Saturn`s collapsing magnetic tail behind auroras on the planet
Researchers have captured stunning images of Saturn`s auroras as the planet`s magnetic field is battered by charged particles from the Sun.
Washington: Researchers have captured stunning images of Saturn`s auroras as the planet`s magnetic field is battered by charged particles from the Sun.
The team`s findings provide a "smoking gun" for the theory that Saturn`s auroral displays are often caused by the dramatic collapse of its "magnetic tail."
Just like comets, planets such as Saturn and the Earth have a "tail"-known as the magnetotail - that is made up of electrified gas from the Sun and flows out in the planet`s wake.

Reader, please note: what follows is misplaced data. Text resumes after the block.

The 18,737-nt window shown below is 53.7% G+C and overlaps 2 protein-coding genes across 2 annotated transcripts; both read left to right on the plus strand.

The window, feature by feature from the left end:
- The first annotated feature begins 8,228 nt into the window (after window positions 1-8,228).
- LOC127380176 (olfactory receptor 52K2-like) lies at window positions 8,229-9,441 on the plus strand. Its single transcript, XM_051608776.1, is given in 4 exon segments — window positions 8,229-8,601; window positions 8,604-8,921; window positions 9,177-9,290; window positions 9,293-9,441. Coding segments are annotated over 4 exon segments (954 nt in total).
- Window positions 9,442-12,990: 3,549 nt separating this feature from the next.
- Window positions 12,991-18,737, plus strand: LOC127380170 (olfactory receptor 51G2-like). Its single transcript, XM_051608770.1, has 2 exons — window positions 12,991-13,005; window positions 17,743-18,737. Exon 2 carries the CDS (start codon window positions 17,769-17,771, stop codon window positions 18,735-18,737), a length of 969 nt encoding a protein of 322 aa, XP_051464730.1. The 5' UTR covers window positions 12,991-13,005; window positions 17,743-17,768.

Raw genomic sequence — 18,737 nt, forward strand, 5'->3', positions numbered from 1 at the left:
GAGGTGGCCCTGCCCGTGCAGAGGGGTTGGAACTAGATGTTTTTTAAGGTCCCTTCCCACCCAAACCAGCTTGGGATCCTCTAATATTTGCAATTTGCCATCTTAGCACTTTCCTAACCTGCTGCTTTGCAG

When a particularly strong burst of particles from the Sun hits Saturn, it can cause the magnetotail to collapse, with the ensuing disturbance of the planet`s magnetic field resulting in spectacular auroral displays. A similar process happens on Earth too.
Scientists observed this process happening on Saturn firsthand between April and May of 2013 as part of a three-year-long Hubble observing campaign.
The ultraviolet images, taken by Hubble`s super-sensitive Advanced Camera for Surveys, capture moments when Saturn`s magnetic field is affected by bursts of particles streaming out from the Sun.
Due to the composition of Saturn`s atmosphere, its auroras shine brightly in the ultraviolet range of the electromagnetic spectrum. This observation campaign using Hubble meant the astronomers were able to gather an unprecedented record of the planet`s auroral activity.
The team caught Saturn during a very dynamic light show. Some of the bursts of light seen shooting around Saturn`s polar regions travelled at over three times faster than the speed of the gas giant`s rotation.
The findings are set to be published in Geophysical Research Letters , a journal of the America Geophysical Union.